City and county leaders in Iowa are working to address some issues being raised by protesters who demand racial justice.
Linn County Supervisor Stacey Walker is calling on police officers across the state to not use tear gas against peaceful protesters. At a Black Lives Matter rally in Cedar Rapids on Saturday, Walker said Iowans who are expected to remain peaceful should be free from harm as they exercise their rights.
Walker says, “I’ll be sending a formal letter this week to all police chiefs in the state of Iowa making this request that they ban the use of chemical agents against peaceful protesters.” Tear gas causes skin irritation, tearing up, coughing and difficulty breathing, and in severe cases can cause respiratory failure. The effects can be especially dangerous amid the COVID-19 crisis, as the coronavirus is spread by respiratory droplets.
Some in Cedar Rapids are calling for other reforms — a citizens’ review board of police and a ban on the use of chokeholds, among other things. Rally organizer Leslie Neely laid out some of the demands at the event. “We are demanding decriminalizing minor marijuana crimes and other low level offenses,” Neely said, to cheers from the crowd. “Our current drug laws and policing practice, disproportionately impact communities of color.”
Organizers also urged protesters to continue taking action through November, by holding elected officials accountable up and down the ballot. The Des Moines City Council will consider a proposal today that would ban racial profiling by city police. Passing the ordinance was one of the demands made by Black Lives Matter organizers who led a march to Mayor Frank Cownie’s home last week. After the protest, Cownie told reporters he expects the ordinance to pass.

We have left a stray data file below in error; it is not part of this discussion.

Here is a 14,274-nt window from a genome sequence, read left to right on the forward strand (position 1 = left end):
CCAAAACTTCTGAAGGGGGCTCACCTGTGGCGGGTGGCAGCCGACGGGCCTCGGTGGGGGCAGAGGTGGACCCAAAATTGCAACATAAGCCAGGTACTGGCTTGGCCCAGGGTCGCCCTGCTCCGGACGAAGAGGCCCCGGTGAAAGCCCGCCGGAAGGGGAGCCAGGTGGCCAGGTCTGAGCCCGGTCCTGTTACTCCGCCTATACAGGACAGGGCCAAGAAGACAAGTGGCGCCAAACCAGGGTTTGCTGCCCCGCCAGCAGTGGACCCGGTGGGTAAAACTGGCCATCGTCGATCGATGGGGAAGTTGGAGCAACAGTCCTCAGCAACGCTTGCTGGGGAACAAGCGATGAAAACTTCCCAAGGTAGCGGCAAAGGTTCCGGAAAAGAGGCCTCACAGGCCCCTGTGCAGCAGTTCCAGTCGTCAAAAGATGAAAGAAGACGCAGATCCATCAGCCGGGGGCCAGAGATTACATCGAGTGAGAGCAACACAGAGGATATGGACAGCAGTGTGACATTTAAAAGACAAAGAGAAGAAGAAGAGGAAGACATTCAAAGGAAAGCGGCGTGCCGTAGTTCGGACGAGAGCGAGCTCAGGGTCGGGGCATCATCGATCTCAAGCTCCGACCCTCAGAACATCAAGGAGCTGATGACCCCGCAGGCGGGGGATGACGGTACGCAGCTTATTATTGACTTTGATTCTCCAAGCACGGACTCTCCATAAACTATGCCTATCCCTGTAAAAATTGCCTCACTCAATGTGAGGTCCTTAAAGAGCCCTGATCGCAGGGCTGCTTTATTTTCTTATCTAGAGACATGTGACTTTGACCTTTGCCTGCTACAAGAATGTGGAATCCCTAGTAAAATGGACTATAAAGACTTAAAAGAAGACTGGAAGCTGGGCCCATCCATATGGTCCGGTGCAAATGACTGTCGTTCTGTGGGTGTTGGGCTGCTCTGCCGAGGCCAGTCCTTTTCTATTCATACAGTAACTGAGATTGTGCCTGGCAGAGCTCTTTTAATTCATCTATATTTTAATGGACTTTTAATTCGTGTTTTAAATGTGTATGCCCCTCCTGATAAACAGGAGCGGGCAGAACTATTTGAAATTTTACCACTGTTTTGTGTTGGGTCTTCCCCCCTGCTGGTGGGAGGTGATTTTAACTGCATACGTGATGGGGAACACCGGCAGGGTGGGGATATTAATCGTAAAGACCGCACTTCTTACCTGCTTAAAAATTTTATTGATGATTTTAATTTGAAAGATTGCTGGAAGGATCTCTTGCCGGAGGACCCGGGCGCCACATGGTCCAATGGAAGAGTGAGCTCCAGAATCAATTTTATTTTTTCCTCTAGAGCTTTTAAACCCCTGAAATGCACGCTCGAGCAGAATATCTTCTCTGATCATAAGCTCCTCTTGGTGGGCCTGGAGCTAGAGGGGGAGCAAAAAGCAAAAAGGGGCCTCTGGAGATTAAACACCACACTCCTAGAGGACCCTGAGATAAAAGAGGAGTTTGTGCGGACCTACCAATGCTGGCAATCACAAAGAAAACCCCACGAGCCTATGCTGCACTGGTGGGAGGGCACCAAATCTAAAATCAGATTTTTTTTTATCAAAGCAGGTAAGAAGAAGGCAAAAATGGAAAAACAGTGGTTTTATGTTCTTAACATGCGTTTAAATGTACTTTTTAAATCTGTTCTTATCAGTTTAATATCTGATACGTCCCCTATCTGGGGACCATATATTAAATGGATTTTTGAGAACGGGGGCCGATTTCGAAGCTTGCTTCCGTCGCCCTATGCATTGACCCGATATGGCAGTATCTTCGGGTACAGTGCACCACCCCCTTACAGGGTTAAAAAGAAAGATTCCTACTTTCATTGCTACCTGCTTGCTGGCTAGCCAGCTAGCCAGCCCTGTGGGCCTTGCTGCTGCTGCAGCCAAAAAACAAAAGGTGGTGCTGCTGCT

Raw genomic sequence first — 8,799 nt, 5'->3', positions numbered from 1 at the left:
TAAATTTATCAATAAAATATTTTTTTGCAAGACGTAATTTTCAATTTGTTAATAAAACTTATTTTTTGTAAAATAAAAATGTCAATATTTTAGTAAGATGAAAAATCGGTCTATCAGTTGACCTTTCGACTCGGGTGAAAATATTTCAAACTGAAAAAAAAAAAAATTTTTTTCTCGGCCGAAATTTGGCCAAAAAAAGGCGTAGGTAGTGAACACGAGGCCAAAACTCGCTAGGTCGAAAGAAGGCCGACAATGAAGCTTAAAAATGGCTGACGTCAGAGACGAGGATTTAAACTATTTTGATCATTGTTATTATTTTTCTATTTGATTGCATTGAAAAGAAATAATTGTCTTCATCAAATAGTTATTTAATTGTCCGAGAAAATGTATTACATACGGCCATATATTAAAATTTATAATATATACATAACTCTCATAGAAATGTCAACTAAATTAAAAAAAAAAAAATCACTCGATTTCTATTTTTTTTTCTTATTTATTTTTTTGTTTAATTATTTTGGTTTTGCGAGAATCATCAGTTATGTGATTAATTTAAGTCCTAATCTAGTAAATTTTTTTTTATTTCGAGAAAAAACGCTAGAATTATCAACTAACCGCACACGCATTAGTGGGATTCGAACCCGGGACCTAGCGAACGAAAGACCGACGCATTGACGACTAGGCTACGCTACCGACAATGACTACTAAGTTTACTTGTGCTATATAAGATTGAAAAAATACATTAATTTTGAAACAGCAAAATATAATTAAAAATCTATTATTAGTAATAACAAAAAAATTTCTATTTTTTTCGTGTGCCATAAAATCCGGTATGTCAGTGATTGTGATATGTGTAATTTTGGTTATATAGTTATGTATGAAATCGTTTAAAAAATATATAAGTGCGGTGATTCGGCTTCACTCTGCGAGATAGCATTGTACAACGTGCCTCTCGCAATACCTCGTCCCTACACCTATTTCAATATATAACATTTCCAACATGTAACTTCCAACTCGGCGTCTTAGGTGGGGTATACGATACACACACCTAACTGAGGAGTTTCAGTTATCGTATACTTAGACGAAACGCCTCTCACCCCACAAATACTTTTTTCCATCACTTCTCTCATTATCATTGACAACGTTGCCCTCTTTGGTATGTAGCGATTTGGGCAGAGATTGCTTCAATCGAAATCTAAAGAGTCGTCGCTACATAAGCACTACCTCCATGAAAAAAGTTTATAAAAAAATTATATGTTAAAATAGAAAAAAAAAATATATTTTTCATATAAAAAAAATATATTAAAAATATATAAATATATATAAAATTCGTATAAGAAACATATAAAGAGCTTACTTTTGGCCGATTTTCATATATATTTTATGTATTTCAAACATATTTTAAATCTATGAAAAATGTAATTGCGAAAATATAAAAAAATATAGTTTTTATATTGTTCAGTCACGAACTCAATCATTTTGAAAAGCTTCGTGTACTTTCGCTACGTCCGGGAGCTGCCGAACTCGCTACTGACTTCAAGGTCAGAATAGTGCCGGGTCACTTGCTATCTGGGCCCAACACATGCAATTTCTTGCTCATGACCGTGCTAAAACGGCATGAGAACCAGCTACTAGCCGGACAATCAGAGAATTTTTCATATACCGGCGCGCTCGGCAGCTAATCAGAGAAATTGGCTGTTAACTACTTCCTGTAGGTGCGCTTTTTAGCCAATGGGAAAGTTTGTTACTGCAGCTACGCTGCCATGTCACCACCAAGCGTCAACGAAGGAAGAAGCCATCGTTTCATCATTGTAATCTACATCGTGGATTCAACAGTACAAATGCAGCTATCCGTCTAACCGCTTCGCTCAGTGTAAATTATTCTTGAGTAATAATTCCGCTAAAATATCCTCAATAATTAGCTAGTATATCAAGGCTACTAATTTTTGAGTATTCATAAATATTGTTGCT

“We know this isn’t the end, but we have to have a place to start, and let’s say, all right, we’re gonna do it,” Cownie says. “So, we’re gonna put that ordinance on the table on Monday.” Some community activists want the council to add onto the current proposal. They’re calling for mandatory data collection and a ban on pretextual stops where a minor violation is used to look for something more serious like drug possession. The council meeting will take place remotely because city buildings are still closed due to the coronavirus.
During Saturday’s march in Des Moines which reached the state capitol steps, Lori Young of Iowa Citizens for Community Improvement called on Des Moines leaders to pass a ban on racial profiling by police officers.
“We want a strong racial profiling ban that has some teeth to it,” Young says. “Don’t come to us with no mess, no watered-down ordinance.” The city’s Human Rights Commission first shared a draft of the ordinance with the Des Moines City Council more than a year and a half ago. Saturday’s demonstration marked the ninth straight day of marches in Des Moines.
(By Kate Payne and Grant Gerlock, Iowa Public Radio)